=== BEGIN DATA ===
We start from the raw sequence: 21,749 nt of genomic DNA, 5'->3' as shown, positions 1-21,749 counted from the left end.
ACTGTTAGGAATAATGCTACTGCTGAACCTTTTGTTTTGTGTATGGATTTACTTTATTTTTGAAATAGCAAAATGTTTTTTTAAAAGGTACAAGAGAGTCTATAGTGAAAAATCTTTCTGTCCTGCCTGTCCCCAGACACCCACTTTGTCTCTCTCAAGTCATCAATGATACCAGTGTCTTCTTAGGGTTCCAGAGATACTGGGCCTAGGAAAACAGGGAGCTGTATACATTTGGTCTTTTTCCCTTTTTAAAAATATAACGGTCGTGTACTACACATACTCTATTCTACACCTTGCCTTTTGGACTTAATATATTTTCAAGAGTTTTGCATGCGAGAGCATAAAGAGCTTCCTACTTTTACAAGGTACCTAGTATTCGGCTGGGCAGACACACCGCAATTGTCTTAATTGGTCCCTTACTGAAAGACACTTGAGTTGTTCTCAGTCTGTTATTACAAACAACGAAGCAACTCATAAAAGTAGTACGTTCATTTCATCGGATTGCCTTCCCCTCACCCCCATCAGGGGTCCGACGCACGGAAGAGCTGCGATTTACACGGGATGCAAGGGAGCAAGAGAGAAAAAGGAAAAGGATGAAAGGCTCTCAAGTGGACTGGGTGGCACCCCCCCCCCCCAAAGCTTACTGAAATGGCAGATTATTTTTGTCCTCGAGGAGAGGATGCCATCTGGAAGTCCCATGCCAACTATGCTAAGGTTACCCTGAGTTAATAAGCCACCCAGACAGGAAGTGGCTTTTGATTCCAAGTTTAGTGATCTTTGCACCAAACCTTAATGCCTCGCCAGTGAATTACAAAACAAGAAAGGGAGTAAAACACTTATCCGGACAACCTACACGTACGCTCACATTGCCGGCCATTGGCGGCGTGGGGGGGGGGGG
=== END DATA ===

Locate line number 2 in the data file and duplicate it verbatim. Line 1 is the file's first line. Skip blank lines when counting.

ACTGTTAGGAATAATGCTACTGCTGAACCTTTTGTTTTGTGTATGGATTTACTTTATTTTTGAAATAGCAAAATGTTTTTTTAAAAGGTACAAGAGAGTCTATAGTGAAAAATCTTTCTGTCCTGCCTGTCCCCAGACACCCACTTTGTCTCTCTCAAGTCATCAATGATACCAGTGTCTTCTTAGGGTTCCAGAGATACTGGGCCTAGGAAAACAGGGAGCTGTATACATTTGGTCTTTTTCCCTTTTTAAAAATATAACGGTCGTGTACTACACATACTCTATTCTACACCTTGCCTTTTGGACTTAATATATTTTCAAGAGTTTTGCATGCGAGAGCATAAAGAGCTTCCTACTTTTACAAGGTACCTAGTATTCGGCTGGGCAGACACACCGCAATTGTCTTAATTGGTCCCTTACTGAAAGACACTTGAGTTGTTCTCAGTCTGTTATTACAAACAACGAAGCAACTCATAAAAGTAGTACGTTCATTTCATCGGATTGCCTTCCCCTCACCCCCATCAGGGGTCCGACGCACGGAAGAGCTGCGATTTACACGGGATGCAAGGGAGCAAGAGAGAAAAAGGAAAAGGATGAAAGGCTCTCAAGTGGACTGGGTGGCACCCCCCCCCCCCAAAGCTTACTGAAATGGCAGATTATTTTTGTCCTCGAGGAGAGGATGCCATCTGGAAGTCCCATGCCAACTATGCTAAGGTTACCCTGAGTTAATAAGCCACCCAGACAGGAAGTGGCTTTTGATTCCAAGTTTAGTGATCTTTGCACCAAACCTTAATGCCTCGCCAGTGAATTACAAAACAAGAAAGGGAGTAAAACACTTATCCGGACAACCTACACGTACGCTCACATTGCCGGCCATTGGCGGCGTGGGGGGGGGGGG